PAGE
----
Several of today’s best directors (all of whom have made films you either know or love) used to do waaaay different stuff. Some of it surprising. Some of it just plain embarrassing. Here are a few noteworthy directors who have had very diverse career paths.
The Hobbit and the LOTR trilogy have established Jackson as one of the best fantasy directors of all time, but if you went back and watched a few of his earliest films, you might be surprised. A very young Kate Winslet starred in one of Jackson’s first films, 1994’s Heavenly Creatures, a very dark tale about two teenaged girls who plot to kill one of their parents! Sample line: “All the best people have had chest and bone disease! It's all frightfully romantic!” These girls might even creep Gollum out!
Before The Girl With The Dragon Tattoo and The Social Network—even before Fight Club and Se7en—David Fincher was the go-to music video director (back when MTV actually aired music videos). Based on his film soundtracks, one would expect his pairings to have been Trent Reznor-esque—but instead, Fincher went the pop route, making videos for the likes of Madonna, Aerosmith, and Sting! Guess Fincher’s dark side came out when he started making feature-length movies!
Currently, he’s known for directing the upcoming OZ: The Great and Powerful and the first two Tobey Maguire-fronted Spiderman films, but back in the late 70s and early 80s, this guy was the king of gore-fests filled with over-the top humor (See: Evil Dead and its sequels). This stuff is seriously demented and seriously hilarious! Raimi also directed the cult fave Darkman in 1990, which marked his first studio effort, as well as the beginnings of his cinematic interest in superheroes. While Fincher got darker over time, it seems as though Raimi got a lot lighter!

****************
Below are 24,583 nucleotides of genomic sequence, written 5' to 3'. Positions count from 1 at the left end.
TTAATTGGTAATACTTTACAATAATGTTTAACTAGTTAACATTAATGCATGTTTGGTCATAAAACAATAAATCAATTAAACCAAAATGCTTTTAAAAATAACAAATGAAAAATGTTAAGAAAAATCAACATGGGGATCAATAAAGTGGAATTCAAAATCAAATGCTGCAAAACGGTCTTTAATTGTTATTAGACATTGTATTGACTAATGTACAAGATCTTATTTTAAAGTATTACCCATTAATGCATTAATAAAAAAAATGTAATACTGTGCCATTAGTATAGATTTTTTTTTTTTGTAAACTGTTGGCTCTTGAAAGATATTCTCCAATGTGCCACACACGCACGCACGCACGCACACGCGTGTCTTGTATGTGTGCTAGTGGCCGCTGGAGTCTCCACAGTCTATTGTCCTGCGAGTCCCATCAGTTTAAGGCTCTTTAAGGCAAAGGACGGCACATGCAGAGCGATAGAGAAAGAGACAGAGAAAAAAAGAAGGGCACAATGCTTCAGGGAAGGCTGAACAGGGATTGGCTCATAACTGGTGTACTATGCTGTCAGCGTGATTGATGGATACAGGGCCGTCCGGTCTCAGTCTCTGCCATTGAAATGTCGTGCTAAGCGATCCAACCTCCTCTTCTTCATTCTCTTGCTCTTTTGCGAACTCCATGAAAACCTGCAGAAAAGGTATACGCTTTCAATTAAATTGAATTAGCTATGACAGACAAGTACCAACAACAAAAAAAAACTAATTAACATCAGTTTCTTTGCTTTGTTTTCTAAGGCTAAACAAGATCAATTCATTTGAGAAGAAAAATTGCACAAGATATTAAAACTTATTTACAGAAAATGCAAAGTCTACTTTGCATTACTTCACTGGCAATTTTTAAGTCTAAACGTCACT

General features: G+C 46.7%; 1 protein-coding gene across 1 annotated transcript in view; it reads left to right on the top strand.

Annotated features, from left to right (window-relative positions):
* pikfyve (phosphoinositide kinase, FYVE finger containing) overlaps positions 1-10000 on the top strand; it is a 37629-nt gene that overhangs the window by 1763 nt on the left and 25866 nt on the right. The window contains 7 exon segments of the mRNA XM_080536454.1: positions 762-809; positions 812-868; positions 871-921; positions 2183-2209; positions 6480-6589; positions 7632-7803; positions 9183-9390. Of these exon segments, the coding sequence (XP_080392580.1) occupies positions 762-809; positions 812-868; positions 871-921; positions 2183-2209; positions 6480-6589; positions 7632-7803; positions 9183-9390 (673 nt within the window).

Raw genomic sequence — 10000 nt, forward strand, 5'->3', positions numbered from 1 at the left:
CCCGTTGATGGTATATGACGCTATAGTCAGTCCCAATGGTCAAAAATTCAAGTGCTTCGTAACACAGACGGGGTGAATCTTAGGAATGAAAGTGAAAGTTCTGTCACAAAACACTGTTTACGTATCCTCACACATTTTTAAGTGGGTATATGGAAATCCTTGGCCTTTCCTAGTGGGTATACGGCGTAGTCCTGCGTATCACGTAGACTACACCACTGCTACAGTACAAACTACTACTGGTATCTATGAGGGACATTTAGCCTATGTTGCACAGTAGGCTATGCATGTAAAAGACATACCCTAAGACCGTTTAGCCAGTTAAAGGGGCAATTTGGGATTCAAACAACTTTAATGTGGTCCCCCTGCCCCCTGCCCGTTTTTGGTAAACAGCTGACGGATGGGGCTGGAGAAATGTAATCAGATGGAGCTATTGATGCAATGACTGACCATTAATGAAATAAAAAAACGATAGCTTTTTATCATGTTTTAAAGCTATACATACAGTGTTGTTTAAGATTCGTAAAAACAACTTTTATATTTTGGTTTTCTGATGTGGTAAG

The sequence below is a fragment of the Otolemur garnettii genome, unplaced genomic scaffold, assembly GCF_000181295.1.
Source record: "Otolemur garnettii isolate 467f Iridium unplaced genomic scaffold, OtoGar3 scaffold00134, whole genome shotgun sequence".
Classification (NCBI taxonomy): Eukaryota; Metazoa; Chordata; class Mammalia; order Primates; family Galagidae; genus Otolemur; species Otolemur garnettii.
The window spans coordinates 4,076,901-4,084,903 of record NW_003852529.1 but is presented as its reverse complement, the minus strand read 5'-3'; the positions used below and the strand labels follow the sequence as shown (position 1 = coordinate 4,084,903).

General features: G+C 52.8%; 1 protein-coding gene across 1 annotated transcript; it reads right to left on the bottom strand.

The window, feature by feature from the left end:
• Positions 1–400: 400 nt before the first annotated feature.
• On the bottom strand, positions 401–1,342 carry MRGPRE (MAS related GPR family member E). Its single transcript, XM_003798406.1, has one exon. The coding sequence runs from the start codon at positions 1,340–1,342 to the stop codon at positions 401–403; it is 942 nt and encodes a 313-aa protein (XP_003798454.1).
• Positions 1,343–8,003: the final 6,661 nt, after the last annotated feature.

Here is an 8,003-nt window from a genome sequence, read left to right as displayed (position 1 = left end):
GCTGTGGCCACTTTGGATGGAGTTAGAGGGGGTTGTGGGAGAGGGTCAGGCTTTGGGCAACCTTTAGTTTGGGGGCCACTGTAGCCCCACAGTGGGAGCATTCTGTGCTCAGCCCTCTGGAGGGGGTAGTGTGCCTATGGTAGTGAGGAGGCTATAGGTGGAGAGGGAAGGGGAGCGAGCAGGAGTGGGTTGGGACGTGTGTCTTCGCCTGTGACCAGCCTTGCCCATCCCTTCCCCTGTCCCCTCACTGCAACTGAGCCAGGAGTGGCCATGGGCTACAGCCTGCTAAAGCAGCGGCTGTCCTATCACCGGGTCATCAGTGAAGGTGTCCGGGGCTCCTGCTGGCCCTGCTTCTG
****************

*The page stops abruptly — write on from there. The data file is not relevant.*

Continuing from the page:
This dude is currently known for directing fun kid-centric fare like Spy Kids and The Adventures of Shark Boy and Lava Girl, but he’s also known for being the auteur of independent cinema. In the early 90s, Rodriguez made El Mariachi, a Spanish language flick that was meant to go straight to video. Rodriguez made it for $7000, using now-geriatric video recording devices to complete his audio tracks, and got the break of a lifetime when it caught on at festivals. He also directed Sin City, and has much bigger budgets to work with now, due to his scrappiness and innovation.
Cmdr. William T. Riker of the Star Trek: TNG Enterprise has been a longtime director, helming two Star Trek features. He still acts occasionally, but these days, Frakes is best known for his work behind the television cameras. He has directed episodes of many of shows, including Castle, Burn Notice, V, and Dollhouse. Seriously, he has directed episodes of like 50 different shows! You’ll probably see his name come up sooner or later! Watch for him!
This District 9 writer/director, who also wrote and directed the upcoming Matt Damon scifi thriller Elysium, started out working in 3-D animation, and was the lead animator in shows like Dark Angel and Stargate SG–1 before moving on to feature films. Blomkamp worked as an animator for over 5 years, showing that with a little pluck and some hard work, you can rock out all your eclectic interests if you want to!
What director's childhood home movies would you want to see?